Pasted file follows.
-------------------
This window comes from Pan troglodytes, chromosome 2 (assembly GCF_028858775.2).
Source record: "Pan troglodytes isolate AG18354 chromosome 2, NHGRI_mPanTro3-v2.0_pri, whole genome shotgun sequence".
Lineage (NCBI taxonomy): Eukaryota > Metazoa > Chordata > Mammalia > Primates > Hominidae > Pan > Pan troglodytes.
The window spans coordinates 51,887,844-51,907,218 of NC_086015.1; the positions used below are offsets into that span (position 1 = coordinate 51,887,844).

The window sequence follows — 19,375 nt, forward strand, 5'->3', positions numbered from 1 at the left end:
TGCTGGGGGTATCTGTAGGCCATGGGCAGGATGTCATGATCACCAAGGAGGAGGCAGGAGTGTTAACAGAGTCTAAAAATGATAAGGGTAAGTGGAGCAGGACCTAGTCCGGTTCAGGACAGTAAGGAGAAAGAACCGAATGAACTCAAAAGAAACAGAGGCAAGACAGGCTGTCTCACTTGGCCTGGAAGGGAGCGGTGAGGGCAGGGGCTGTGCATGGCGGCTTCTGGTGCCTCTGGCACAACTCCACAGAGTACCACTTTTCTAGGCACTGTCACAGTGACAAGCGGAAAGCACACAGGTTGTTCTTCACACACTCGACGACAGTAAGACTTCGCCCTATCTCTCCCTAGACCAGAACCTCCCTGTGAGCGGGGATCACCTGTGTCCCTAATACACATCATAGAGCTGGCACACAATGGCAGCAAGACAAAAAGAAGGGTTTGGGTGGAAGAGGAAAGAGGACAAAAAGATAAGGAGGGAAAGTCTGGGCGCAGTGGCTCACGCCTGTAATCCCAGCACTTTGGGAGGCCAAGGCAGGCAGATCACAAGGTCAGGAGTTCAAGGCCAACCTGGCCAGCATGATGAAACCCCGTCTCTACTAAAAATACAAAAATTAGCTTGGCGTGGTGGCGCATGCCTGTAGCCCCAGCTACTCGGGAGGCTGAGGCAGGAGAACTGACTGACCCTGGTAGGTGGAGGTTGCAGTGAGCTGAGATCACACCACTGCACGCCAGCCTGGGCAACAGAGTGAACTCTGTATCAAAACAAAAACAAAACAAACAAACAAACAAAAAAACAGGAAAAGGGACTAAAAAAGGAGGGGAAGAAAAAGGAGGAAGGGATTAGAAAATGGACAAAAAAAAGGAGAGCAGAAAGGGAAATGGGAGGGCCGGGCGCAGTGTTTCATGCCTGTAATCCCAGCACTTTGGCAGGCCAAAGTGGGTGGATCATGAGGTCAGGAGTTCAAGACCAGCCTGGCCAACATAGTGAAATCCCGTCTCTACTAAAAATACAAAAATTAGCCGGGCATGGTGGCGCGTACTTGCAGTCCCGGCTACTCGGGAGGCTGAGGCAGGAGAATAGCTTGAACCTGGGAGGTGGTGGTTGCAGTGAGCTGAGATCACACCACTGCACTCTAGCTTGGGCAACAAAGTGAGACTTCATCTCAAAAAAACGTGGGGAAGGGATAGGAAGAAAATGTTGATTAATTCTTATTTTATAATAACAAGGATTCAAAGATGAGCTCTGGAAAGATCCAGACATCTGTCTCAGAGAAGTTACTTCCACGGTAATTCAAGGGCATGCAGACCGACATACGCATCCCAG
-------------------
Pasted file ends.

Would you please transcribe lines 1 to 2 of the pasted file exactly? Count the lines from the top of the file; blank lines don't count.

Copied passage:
This window comes from Pan troglodytes, chromosome 2 (assembly GCF_028858775.2).
Source record: "Pan troglodytes isolate AG18354 chromosome 2, NHGRI_mPanTro3-v2.0_pri, whole genome shotgun sequence".